To put it into simple terms, the long lasting vendetta between the Dutch football coach Louis van Gaal and legendary Dutch footballer Johan Cruijff can be reduced to a fight between two men who have much in common on many different levels. Both are born and raised in Watergraafsmeer (a neighbourhood in the east of Amsterdam), both lost their father at a young age, both made significant contributions to Dutch football; particularly the Amsterdam club Ajax. Both men are known as dominant, stubborn innovators and both are praised for their ludicrous verbal inventions and bizarre logic. So why have they been at odds with each other for years?
Anton Blok wrote an essay in the European Journal of Social Theory (1998) which explores the theoretical implications of Freud’s notion of ‘the narcissism of minor differences’ – the idea that it is the minor differences between people who are otherwise alike that form the basis of feelings of strangeness and hostility between them: “We are inclined to blame conflicts and war between individuals and groups on growing contrasts. The bigger the differences (culturally, socially and economically), the bigger the chance of violent conflicts. But when formulating theories about violence and power, we shouldn’t overlook the fact that the fiercest battles often take place between people who have a lot in common.” In Etnische conflicten en het moderne geweten (1999), historian Michael Ignatieff further discusses this theory and adds: “Minor differences between individuals and groups are particularly prone to be the cause of bitter dispute and hateful acts. Aggression differences between individuals and the group they belong to.” Civil wars are often defined as much more vicious than other wars and the fiercest fights are often those between brothers. Good examples are; the war between the Hutus and Tutsis in Rwanda, the genocide in former Yugoslavia and the fight between the Protestants and Catholics in Northern-Ireland. Rwanda, the genocide in former Yugoslavia and the fight between the Protestants and Catholics in Northern-Ireland.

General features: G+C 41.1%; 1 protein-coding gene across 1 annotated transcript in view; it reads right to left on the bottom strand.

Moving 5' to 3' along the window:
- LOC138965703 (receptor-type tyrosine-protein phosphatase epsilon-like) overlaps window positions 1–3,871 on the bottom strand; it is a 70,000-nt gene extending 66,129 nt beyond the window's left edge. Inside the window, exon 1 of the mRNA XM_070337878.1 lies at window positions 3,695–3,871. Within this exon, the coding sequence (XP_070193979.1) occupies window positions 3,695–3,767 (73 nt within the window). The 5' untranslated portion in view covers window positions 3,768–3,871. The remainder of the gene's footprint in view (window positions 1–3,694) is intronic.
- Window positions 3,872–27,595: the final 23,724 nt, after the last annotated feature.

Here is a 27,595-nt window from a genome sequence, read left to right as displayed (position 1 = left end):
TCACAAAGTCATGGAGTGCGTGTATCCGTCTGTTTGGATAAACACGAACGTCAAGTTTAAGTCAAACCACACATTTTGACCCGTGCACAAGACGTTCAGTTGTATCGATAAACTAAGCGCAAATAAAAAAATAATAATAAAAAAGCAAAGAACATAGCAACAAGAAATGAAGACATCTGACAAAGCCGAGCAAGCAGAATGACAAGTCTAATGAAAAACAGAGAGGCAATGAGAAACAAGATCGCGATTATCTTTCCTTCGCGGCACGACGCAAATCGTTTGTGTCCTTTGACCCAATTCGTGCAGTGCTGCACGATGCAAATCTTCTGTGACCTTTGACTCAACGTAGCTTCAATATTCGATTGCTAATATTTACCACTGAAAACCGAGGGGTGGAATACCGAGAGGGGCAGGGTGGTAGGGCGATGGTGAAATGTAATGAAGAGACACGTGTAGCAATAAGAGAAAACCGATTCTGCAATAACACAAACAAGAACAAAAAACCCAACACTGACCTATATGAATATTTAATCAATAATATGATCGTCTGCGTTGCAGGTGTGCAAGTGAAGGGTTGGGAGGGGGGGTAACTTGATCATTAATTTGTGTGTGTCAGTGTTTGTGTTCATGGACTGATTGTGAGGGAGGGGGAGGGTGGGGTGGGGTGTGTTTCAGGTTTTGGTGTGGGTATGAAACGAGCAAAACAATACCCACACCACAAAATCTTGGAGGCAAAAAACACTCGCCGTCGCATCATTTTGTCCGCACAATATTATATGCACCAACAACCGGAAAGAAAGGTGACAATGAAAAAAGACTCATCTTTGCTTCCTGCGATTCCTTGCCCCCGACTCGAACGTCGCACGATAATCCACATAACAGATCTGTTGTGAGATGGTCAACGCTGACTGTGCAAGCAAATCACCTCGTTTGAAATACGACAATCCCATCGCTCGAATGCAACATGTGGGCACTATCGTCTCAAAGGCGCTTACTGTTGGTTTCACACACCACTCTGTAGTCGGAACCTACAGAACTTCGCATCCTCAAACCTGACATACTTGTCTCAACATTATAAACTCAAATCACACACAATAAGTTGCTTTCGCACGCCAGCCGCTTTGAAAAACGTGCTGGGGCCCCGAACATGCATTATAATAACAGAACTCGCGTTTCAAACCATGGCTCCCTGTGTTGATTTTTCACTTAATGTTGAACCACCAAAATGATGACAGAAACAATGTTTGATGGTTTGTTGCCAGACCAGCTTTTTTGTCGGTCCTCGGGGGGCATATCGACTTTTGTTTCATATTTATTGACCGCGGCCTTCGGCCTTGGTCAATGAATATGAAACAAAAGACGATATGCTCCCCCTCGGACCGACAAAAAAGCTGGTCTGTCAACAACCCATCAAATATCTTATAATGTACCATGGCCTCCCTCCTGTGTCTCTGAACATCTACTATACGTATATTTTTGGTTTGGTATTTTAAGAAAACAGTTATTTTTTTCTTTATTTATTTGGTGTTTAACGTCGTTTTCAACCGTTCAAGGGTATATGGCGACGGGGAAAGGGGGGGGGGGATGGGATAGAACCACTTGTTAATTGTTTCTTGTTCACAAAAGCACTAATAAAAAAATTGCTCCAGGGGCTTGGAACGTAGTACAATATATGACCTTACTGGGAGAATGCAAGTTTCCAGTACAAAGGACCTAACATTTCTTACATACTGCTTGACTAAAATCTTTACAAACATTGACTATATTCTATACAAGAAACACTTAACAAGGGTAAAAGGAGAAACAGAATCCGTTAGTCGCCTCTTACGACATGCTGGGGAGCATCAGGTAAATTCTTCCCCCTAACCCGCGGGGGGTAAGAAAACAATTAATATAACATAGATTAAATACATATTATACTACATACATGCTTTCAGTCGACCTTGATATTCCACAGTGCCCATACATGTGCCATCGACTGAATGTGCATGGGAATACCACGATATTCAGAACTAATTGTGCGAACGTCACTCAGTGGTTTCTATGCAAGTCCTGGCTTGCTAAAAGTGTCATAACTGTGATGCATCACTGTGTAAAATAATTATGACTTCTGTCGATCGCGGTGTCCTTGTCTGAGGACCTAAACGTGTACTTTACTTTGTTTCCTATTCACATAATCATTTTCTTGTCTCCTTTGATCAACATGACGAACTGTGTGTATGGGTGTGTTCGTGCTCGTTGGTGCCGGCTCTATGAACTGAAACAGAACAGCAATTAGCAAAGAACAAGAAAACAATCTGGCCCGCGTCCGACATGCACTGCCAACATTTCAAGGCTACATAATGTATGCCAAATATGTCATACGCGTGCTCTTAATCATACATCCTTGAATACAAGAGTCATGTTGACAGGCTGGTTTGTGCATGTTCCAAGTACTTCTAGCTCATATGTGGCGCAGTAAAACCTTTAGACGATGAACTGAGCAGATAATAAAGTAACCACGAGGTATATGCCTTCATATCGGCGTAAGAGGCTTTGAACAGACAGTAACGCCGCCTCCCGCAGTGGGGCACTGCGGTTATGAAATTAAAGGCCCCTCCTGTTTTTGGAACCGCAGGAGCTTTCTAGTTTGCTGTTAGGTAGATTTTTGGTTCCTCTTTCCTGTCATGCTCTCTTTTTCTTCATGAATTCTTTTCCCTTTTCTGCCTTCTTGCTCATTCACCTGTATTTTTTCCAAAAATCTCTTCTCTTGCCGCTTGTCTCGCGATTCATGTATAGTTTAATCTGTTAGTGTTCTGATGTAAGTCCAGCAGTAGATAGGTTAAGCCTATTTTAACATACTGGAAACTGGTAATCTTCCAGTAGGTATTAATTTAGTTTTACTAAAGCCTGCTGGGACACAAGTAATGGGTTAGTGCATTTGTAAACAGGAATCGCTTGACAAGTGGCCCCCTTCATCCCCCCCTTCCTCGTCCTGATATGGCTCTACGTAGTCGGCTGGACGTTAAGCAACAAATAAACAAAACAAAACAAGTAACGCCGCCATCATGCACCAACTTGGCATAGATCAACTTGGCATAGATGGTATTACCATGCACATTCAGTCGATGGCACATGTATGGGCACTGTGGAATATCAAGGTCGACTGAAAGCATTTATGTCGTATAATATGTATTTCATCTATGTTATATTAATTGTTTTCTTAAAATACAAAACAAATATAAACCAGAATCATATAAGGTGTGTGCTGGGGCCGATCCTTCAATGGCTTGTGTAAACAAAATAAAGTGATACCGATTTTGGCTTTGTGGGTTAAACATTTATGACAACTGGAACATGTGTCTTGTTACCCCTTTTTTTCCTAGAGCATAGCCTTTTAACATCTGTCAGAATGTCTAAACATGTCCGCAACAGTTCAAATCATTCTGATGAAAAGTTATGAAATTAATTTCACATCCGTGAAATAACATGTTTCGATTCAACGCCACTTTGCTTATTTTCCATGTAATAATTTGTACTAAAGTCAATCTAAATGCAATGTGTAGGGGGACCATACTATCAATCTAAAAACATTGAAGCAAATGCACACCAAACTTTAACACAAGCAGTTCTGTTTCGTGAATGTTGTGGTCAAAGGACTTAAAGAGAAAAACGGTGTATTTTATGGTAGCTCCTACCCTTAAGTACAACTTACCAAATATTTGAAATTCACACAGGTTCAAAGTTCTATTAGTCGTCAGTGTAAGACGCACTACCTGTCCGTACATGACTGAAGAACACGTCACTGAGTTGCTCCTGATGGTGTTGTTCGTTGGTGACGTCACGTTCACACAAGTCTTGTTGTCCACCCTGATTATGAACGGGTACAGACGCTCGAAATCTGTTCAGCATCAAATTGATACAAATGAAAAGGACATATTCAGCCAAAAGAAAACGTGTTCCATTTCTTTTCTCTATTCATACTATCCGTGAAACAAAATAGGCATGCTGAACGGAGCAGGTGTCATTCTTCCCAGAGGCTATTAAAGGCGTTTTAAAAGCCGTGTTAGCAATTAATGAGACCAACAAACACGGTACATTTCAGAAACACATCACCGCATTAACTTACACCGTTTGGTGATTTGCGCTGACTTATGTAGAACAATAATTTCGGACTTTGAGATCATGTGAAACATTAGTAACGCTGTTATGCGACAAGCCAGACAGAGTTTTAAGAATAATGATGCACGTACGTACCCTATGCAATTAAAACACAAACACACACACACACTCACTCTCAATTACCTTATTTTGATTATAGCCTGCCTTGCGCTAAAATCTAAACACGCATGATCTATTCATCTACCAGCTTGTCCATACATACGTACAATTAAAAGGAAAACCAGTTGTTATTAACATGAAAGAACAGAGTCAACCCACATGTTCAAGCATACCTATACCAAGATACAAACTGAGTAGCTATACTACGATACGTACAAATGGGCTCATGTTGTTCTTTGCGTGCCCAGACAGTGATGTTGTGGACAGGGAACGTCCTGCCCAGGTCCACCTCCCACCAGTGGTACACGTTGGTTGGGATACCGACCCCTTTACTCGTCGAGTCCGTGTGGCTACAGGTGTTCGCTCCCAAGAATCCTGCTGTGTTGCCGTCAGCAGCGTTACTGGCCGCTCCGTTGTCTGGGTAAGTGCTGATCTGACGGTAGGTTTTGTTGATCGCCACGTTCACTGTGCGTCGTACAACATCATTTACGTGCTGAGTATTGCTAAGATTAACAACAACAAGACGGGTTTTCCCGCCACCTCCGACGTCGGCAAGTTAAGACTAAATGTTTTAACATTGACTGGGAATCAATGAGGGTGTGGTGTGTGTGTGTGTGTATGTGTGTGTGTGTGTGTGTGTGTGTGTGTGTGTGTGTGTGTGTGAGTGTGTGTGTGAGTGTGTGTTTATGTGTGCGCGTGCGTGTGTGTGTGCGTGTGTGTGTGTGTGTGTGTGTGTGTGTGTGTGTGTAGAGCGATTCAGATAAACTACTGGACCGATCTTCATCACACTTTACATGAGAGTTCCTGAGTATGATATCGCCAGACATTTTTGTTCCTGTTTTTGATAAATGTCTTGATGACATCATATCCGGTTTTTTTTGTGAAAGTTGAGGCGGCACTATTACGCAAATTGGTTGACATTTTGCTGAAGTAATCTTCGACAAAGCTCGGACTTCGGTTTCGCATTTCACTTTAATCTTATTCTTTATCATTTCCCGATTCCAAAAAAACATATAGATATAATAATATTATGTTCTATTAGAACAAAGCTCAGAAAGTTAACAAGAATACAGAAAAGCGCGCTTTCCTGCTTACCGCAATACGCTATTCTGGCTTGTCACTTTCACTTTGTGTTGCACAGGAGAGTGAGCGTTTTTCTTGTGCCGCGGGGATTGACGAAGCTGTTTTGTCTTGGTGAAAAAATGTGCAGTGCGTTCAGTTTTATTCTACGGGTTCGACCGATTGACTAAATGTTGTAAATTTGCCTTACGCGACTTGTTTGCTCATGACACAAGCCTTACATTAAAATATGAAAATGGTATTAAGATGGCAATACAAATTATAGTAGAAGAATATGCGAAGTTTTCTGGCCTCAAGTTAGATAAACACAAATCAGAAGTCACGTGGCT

The history, language and culture of people who live in the east of the Dutch province of Gelderland, Achterhoekers, is almost identical to that of Tukkers, people who live in the east of Gelderlands’ neighbouring province of Overijssel. An outsider wouldn’t be able to make any distinctions between the two groups, but the minor differences are incredibly important to these two groups themselves. Catch-phrases like “Oh yeah, that is typical for an Amsterdammer!” do not only sound negative; they also legitimate this rejection at the same time. It is a manifestation of the fight for status between different regions. But are these subtle difference between people form different areas really important in a small country like the Netherlands?